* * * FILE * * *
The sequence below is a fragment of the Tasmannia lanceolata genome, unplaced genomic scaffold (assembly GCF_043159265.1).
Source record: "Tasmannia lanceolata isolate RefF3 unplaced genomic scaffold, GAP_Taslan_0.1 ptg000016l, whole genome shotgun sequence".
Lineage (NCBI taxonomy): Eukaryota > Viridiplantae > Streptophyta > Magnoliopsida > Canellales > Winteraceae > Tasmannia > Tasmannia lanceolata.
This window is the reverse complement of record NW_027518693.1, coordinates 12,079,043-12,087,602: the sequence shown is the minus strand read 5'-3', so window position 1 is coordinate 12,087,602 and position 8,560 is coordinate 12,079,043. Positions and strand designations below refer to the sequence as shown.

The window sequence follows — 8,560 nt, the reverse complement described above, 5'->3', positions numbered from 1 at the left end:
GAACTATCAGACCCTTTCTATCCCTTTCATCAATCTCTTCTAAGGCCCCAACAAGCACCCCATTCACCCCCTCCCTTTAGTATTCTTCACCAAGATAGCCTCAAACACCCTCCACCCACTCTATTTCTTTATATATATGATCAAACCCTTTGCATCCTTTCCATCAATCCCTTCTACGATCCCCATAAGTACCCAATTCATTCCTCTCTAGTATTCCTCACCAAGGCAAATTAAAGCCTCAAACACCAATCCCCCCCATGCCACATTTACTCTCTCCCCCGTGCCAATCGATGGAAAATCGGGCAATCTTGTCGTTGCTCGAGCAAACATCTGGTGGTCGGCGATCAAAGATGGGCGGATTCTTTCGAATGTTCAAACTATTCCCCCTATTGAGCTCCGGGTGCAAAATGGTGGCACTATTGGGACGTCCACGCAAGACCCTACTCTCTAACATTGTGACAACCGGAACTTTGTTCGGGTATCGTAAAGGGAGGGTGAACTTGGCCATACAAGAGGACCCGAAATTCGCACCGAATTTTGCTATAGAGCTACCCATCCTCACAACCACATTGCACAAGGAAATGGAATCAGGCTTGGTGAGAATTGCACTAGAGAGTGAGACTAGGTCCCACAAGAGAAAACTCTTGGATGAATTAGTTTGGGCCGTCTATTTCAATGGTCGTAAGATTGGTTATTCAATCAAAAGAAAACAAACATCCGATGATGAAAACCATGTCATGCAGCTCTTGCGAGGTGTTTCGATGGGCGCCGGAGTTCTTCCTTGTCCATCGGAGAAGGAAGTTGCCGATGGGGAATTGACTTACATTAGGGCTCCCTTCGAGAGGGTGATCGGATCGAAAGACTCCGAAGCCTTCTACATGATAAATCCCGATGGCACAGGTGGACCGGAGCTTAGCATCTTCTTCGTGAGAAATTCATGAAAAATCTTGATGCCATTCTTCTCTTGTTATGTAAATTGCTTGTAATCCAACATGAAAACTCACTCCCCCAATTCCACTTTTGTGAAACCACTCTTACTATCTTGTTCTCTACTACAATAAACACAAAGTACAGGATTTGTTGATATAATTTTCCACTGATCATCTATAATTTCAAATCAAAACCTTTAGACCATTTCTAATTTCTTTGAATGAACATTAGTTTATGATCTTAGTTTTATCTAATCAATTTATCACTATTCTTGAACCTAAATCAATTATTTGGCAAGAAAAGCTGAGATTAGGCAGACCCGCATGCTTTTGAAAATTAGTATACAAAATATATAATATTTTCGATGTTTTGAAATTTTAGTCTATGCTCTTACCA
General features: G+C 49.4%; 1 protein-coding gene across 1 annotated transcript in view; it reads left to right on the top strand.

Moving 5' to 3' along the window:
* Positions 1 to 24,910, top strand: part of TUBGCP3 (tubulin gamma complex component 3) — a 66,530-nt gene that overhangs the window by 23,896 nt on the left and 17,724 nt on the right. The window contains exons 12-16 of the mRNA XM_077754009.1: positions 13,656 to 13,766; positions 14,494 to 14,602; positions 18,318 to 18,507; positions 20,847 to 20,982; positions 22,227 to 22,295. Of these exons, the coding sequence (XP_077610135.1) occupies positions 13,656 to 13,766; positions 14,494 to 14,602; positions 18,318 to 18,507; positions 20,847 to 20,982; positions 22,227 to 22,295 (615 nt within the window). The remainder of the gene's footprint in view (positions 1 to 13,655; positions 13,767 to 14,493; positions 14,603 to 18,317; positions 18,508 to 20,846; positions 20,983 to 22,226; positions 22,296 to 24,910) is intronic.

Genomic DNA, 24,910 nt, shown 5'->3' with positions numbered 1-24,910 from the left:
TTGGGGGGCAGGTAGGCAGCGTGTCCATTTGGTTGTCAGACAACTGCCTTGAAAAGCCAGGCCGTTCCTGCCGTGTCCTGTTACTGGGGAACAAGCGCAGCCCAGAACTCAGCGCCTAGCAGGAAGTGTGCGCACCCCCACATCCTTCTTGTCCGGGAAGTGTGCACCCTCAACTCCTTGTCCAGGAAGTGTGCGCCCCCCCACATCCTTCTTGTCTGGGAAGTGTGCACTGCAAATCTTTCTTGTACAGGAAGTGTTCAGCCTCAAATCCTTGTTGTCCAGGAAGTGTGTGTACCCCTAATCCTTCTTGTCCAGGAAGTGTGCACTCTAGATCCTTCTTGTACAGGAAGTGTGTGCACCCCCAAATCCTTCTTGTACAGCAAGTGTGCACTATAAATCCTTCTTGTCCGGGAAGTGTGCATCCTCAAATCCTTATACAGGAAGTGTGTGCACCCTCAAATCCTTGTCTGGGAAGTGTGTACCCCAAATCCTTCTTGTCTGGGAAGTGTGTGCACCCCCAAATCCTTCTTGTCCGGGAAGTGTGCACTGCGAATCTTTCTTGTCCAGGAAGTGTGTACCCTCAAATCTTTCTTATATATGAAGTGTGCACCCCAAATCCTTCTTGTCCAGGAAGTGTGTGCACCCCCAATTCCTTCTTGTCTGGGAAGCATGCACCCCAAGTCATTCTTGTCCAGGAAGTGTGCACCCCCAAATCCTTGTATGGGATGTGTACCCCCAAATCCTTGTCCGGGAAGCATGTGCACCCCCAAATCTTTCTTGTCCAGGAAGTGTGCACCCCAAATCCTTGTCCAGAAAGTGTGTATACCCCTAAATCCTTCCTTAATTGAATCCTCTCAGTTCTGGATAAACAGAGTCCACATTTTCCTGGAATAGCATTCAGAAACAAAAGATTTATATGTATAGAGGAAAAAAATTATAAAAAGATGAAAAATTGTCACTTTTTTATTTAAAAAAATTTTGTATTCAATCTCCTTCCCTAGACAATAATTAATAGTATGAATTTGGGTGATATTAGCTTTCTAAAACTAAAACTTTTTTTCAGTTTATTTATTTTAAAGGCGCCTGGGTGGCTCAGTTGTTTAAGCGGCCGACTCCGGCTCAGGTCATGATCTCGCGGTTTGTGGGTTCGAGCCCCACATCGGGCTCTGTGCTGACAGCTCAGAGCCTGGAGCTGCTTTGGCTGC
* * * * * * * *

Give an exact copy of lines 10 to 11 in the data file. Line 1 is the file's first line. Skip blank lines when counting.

Genomic DNA, 24,910 nt, shown 5'->3' with positions numbered 1-24,910 from the left:
TTGGGGGGCAGGTAGGCAGCGTGTCCATTTGGTTGTCAGACAACTGCCTTGAAAAGCCAGGCCGTTCCTGCCGTGTCCTGTTACTGGGGAACAAGCGCAGCCCAGAACTCAGCGCCTAGCAGGAAGTGTGCGCACCCCCACATCCTTCTTGTCCGGGAAGTGTGCACCCTCAACTCCTTGTCCAGGAAGTGTGCGCCCCCCCACATCCTTCTTGTCTGGGAAGTGTGCACTGCAAATCTTTCTTGTACAGGAAGTGTTCAGCCTCAAATCCTTGTTGTCCAGGAAGTGTGTGTACCCCTAATCCTTCTTGTCCAGGAAGTGTGCACTCTAGATCCTTCTTGTACAGGAAGTGTGTGCACCCCCAAATCCTTCTTGTACAGCAAGTGTGCACTATAAATCCTTCTTGTCCGGGAAGTGTGCATCCTCAAATCCTTATACAGGAAGTGTGTGCACCCTCAAATCCTTGTCTGGGAAGTGTGTACCCCAAATCCTTCTTGTCTGGGAAGTGTGTGCACCCCCAAATCCTTCTTGTCCGGGAAGTGTGCACTGCGAATCTTTCTTGTCCAGGAAGTGTGTACCCTCAAATCTTTCTTATATATGAAGTGTGCACCCCAAATCCTTCTTGTCCAGGAAGTGTGTGCACCCCCAATTCCTTCTTGTCTGGGAAGCATGCACCCCAAGTCATTCTTGTCCAGGAAGTGTGCACCCCCAAATCCTTGTATGGGATGTGTACCCCCAAATCCTTGTCCGGGAAGCATGTGCACCCCCAAATCTTTCTTGTCCAGGAAGTGTGCACCCCAAATCCTTGTCCAGAAAGTGTGTATACCCCTAAATCCTTCCTTAATTGAATCCTCTCAGTTCTGGATAAACAGAGTCCACATTTTCCTGGAATAGCATTCAGAAACAAAAGATTTATATGTATAGAGGAAAAAAATTATAAAAAGATGAAAAATTGTCACTTTTTTATTTAAAAAAATTTTGTATTCAATCTCCTTCCCTAGACAATAATTAATAGTATGAATTTGGGTGATATTAGCTTTCTAAAACTAAAACTTTTTTTCAGTTTATTTATTTTAAAGGCGCCTGGGTGGCTCAGTTGTTTAAGCGGCCGACTCCGGCTCAGGTCATGATCTCGCGGTTTGTGGGTTCGAGCCCCACATCGGGCTCTGTGCTGACAGCTCAGAGCCTGGAGCTGCTTTGGCTGC